How do you stop unplanned and unnecessary spending? Stop using credit cards. Sounds simple enough. Except that doing away with the plastic in this day and age isn't as easy as that.
The scramble to bid for 2012 Olympics tickets is a recent example. You could only bid online, and you could only do so using a Visa card. Of the 1.8million who applied for tickets, anecdotal evidence suggests that many may have had to use their Visa Debit cards. This means that payments will come out of their current accounts.
But, do you have any choice if you can't trust yourself with a credit card? I decided to find out.
Now, I'm not a financial advisor and I am most certainly not an expert on financial issues. I am happy to share what I've learnt in looking into this for myself, and I hope it saves other people time. But please do check details yourself before you commit to anything.
You can use a debit card in situations where you would use a credit card. But, there are reasons to avoid doing so. First, it is harder to manage your account. Some retailers may take money out of your account days, or even weeks, later. Make a mistake and you've got bank charges to pay as well.
Also, unless you're using an Electron or Solo card, the retailer or bank doesn't necessarily check you actually have the funds clear in your account.
Second, a debit card is tied to your current account. And since this is the one I pay all our bills out of, there are times in the month when there's quite a lot of cash in there. I'm getting increasingly uncomfortable using our debit card to buy online. Just this month Sony had the online account details of around 100 million users stolen.
Card One Banking
Card One Banking is a unique sort of bank account run through the Natwest. You get a basic bank account, for which you're charged £12.50 a month. And there's no interest paid.
Which sounds mad but it doesn't give out overdrafts, and it doesn't have any other banking charges at all. As someone who once had the spectacular misfortune to run up nearly £300 in charges alone with Lloyds, I can say that's a major point in Card One's favour for me.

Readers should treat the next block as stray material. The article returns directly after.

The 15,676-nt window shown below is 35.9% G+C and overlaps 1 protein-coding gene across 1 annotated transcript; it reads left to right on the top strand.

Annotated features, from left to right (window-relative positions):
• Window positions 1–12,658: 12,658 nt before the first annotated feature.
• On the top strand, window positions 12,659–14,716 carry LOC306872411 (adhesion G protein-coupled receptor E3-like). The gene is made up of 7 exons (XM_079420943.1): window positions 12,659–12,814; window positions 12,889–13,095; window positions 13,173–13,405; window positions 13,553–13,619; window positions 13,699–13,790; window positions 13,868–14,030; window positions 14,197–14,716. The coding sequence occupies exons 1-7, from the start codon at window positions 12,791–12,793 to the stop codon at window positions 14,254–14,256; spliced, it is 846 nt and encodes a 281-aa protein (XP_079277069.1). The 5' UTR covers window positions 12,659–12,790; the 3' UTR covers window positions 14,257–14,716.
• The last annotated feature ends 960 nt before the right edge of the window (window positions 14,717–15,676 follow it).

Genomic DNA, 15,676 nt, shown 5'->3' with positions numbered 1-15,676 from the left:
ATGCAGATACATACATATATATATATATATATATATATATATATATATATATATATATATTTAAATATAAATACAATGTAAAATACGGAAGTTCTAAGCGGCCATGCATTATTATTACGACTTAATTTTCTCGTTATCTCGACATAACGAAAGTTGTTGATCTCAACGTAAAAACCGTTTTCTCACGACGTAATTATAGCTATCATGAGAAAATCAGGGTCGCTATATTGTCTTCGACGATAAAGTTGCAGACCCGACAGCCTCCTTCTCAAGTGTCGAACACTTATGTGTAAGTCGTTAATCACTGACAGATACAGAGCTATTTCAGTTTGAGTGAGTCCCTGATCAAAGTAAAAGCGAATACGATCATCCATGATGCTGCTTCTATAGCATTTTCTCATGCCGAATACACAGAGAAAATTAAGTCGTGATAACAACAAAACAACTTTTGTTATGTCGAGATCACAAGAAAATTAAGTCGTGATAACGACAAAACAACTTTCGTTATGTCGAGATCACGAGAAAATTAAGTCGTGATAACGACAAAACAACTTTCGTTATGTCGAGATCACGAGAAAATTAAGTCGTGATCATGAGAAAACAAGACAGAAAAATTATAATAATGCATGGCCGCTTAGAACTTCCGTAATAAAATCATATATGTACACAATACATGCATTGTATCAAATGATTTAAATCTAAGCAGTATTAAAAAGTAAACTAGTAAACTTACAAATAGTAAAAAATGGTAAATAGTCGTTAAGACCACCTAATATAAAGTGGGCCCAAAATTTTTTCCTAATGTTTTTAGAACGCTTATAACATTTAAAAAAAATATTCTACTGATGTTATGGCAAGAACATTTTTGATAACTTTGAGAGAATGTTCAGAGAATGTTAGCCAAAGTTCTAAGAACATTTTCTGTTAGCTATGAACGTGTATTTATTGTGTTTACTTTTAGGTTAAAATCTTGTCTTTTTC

You get a bank account, into which money like your salary can be paid by BACS, or cheque, and you can set up payments too. You also get a Mastercard, onto which you can transfer money from your bank account. So you can never accidentally go into debit.
There's no credit checks needed, as the account doesn't offer you any credit. And if there's not enough money to pay the £12.50, the bank will wait until there is. You can run up to two months of missed fees, and it will then freeze your account. So the most you could end up owing is £25.
Compare that to, say, the Halifax who suddenly announced with little warning that they were going to charge DAILY for approved overdrafts - yes daily. That's £1, and if you're mostly in overdraft that's an extra £30 a month. So £12.50 isn't too much all things considered.
One issue that I came across is that it is rather complicated to have money paid into the account from overseas. However, that's not a huge problem for most people.
You may already know this, but it came as a big surprise to me to find out that there are such things as pre-paid 'credit' cards. Of course they're not really credit cards in the sense that you're not going into credit to the bank to use them.
Instead, you load money onto these cards, and you can only spend as much cash as you have. For this reason, they're also marketed as a great way to dispense pocket money to offspring who still need financial support such as teenagers and university students.
There's a number of these available, and you can compare all the costs and fees involved using the comparison tables at What Prepaid Card? They are mostly all Mastercard, with some Maestro and a few Visa cards such as the two offered by Virgin. These are a pay as you go card, and a pre-paid monthly card. Which one will suit will depend on how you propose to use the card.